Monday, October 5, 2009

1966 Topps Baseball #5, Jim Fregosi

In the expansion-era 1960s, large numbers of players changed teams by trade or draft. Only a few true superstars put on new uniforms during the decade, but suitcases of lesser men rarely collected dust. These changing tides caused trouble for Topps, who took photos mostly during spring training to cut down on travel costs.

Topps tried to stay current by taking at least 2 close photos of each player during spring training, 1 with hat and another without. (A few even got "half and half.") Should they get a new address mid-season, collectors would receive a hairstyle instead of a cap on the ensuing card. (Hey, it's not the right team, but at least it's not the wrong team.)

Card front

Jim played every day for the Angels in 1965, so why this hatless photo on a 1966 card? Known as "Los Angeles" in 1964, they became "California" in 1965, perhaps to escape the Dodgers' shadow and appeal to a geographically larger audience. This new name meant new logos, uniforms, and caps. Unfortunately, Topps didn't "catch up" until 1967.

I nominate 1966 "lamest year to collect Angels cards."

With an excellent first decade in the books, what became of Mr. Fregosi? Unfortunately, knee injuries cut Jim's post-1970 production significantly and his last major "contribution" as a player (for Angel fans) is this transaction.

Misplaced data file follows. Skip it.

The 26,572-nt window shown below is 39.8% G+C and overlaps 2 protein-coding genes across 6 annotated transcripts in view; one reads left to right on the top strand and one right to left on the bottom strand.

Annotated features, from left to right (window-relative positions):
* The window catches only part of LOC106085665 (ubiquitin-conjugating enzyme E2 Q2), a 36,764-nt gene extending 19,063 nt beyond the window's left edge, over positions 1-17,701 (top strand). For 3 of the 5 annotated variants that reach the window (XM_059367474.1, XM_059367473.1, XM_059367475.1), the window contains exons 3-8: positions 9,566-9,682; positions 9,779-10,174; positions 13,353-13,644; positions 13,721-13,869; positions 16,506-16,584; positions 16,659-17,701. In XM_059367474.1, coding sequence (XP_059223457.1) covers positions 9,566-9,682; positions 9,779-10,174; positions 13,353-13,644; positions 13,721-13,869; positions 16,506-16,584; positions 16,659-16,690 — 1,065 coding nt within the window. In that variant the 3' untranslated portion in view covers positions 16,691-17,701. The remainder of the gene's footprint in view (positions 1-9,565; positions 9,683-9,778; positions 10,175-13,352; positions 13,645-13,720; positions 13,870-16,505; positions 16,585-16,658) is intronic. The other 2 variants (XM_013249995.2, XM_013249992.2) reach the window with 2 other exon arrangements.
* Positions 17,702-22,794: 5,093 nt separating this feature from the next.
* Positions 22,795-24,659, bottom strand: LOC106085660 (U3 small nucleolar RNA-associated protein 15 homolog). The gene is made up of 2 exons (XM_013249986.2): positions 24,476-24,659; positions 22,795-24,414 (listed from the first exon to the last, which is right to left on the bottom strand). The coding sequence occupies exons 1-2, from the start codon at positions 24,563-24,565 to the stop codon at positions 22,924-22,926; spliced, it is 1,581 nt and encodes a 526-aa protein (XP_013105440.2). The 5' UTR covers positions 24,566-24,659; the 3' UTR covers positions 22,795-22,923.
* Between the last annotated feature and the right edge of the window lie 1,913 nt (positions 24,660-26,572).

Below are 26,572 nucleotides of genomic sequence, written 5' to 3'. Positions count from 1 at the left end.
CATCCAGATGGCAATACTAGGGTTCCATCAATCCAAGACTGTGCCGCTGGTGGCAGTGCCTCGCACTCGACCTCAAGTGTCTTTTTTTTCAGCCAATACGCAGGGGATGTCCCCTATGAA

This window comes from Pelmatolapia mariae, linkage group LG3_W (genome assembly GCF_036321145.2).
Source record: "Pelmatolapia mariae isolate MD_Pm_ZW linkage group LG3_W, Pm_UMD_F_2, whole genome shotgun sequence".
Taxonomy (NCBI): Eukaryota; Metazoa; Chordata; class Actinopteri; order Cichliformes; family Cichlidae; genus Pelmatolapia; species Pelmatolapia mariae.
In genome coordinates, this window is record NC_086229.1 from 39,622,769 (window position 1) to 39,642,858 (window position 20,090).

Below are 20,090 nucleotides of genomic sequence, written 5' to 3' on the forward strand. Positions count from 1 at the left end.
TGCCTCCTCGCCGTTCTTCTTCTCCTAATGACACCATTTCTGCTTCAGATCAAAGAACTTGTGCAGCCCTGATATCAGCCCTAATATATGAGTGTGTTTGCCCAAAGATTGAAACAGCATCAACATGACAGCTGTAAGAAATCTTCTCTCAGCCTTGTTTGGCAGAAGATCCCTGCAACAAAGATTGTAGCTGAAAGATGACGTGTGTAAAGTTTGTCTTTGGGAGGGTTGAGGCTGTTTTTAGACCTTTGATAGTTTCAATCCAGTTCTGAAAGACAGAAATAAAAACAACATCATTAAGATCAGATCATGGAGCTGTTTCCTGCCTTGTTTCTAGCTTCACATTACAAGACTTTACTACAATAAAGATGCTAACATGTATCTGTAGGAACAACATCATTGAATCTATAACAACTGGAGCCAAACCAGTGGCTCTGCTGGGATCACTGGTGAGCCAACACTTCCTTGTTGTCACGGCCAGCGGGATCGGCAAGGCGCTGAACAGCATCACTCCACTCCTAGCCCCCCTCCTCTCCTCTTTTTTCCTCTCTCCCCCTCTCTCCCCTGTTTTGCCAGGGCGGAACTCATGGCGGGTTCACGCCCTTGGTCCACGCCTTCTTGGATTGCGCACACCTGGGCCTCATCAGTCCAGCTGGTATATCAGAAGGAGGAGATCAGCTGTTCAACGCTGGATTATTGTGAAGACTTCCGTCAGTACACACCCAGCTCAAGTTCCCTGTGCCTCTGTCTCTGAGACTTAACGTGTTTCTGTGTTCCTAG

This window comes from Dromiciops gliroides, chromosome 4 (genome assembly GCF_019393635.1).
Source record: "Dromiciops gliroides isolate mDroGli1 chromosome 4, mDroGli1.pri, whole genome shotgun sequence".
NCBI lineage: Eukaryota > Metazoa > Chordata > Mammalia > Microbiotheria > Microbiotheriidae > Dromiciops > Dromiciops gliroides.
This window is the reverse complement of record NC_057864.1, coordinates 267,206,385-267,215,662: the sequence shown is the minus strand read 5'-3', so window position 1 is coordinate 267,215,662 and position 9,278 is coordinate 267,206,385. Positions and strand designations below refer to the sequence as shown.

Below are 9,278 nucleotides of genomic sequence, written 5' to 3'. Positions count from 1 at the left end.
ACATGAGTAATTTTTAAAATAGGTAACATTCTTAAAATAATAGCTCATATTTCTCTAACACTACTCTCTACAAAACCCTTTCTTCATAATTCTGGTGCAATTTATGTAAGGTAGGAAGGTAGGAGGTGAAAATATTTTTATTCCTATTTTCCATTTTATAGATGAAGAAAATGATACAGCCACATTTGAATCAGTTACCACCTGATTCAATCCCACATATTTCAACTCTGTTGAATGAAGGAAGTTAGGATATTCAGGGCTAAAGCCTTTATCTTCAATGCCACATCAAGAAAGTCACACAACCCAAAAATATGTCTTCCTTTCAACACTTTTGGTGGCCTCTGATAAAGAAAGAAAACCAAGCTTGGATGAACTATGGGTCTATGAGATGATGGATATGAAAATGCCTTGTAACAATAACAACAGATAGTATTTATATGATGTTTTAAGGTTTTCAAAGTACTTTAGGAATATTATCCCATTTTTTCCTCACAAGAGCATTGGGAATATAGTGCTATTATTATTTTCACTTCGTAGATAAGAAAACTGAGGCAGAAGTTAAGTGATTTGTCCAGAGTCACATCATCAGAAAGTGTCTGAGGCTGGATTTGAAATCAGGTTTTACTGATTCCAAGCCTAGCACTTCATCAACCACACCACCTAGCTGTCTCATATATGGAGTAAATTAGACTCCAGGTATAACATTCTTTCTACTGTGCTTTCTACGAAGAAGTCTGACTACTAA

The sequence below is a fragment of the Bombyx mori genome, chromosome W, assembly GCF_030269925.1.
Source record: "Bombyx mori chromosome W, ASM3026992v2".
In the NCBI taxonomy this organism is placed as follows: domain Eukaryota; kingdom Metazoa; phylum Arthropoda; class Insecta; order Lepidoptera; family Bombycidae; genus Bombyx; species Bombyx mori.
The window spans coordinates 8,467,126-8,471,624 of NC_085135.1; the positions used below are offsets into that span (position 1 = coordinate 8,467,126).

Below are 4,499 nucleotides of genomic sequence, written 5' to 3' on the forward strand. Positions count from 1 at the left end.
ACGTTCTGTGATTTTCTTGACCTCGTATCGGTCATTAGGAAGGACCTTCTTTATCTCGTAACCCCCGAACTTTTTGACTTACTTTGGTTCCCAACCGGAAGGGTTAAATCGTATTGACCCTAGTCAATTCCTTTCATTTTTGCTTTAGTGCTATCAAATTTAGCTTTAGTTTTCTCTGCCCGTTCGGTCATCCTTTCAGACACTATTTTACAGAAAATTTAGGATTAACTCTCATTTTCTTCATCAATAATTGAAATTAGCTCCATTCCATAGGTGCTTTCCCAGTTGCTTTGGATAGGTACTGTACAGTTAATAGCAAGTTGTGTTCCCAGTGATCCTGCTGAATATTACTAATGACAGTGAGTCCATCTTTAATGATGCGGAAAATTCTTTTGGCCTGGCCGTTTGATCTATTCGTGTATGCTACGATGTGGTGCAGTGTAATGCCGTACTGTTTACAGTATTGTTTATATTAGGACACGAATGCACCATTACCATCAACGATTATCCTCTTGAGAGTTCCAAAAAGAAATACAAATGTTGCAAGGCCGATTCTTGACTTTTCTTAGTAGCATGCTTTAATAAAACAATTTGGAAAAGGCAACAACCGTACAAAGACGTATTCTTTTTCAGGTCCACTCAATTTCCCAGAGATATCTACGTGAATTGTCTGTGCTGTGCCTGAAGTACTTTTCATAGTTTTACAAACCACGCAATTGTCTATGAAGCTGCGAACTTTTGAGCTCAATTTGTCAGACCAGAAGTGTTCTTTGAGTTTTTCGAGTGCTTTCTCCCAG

"December 10, 1971: Traded by the California Angels to the New York Mets for Frank Estrada, Don Rose, Nolan Ryan and Leroy Stanton."

Card back

Based on the card text, it looks like "hit for the cycle" wasn't commonplace until after 1966, since Topps enumerated all 4 hits for Jim's feat on July 28, 1964. (He accomplished it once more in 1968, the middle year of 5 straight All-Star game appearances.)

UPDATE: Check out Fregosi's OPC card for an interesting story about the end of his playing career and only game as a second baseman.

Value: Singles of non-superstars from the 1960s cost a dollar or two.

Fakes / reprints: Fregosi might turn up in a retro set, since he saw success as both player and manager. I doubt anyone would reprint his cards specifically.


Anonymous said...

The Lopez-May-Roof hatless card can be explained as follows: Lopez is in a Phillies uni, Roof is in a Braves uni and May is more than likely in a White Sox uni.

Matthew Glidden said...

Good point, and thanks for doing research legwork on the 1965 hatless card.